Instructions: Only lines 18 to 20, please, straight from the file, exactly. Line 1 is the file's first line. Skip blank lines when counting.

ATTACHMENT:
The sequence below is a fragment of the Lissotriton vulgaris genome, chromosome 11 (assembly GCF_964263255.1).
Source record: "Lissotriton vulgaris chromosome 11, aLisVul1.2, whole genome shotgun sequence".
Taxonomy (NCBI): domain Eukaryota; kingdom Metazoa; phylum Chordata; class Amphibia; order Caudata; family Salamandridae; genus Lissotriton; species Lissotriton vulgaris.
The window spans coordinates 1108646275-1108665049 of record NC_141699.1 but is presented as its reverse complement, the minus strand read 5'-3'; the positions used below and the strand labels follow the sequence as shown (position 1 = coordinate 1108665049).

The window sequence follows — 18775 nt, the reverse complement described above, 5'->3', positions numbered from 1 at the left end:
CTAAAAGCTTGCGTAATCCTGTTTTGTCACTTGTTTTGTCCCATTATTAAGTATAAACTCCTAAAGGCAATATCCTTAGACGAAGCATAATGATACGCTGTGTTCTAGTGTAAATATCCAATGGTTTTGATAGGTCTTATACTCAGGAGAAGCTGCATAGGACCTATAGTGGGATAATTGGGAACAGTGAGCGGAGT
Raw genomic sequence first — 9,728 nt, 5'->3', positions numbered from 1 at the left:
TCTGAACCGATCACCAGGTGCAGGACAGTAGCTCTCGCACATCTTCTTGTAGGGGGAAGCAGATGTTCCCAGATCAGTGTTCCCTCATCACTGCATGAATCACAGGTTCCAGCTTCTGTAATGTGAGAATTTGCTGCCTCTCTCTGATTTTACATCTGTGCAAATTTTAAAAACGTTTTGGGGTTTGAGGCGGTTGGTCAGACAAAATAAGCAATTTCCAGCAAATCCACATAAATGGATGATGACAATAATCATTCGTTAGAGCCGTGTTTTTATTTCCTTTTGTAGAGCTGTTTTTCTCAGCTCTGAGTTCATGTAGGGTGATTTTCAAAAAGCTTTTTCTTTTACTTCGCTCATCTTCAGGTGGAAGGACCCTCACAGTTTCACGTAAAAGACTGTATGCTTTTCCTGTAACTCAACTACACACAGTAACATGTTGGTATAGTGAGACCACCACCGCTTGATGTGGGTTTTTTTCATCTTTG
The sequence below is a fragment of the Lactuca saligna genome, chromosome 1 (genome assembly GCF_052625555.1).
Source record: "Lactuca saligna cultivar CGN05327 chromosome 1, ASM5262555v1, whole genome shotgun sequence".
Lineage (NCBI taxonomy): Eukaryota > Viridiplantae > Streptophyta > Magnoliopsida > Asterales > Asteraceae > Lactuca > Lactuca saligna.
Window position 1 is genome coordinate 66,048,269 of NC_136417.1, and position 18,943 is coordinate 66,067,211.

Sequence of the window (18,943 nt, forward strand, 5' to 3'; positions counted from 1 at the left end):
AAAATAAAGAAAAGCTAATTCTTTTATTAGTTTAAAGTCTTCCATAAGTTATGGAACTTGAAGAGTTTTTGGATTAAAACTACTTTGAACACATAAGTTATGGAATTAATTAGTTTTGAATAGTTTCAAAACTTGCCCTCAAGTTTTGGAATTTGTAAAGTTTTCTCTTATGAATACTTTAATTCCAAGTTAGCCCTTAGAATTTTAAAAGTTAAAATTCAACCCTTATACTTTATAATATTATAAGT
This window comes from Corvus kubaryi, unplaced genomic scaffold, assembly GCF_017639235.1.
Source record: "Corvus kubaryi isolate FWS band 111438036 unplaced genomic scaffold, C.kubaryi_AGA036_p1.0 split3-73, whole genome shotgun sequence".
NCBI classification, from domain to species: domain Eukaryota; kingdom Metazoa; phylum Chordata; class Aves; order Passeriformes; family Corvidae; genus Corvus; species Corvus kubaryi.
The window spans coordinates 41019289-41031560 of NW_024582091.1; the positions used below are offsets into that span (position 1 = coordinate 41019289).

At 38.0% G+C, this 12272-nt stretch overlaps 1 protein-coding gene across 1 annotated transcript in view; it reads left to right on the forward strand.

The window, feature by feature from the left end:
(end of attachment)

The window spans coordinates 41019289-41031560 of NW_024582091.1; the positions used below are offsets into that span (position 1 = coordinate 41019289).

At 38.0% G+C, this 12272-nt stretch overlaps 1 protein-coding gene across 1 annotated transcript in view; it reads left to right on the forward strand.

The window, feature by feature from the left end: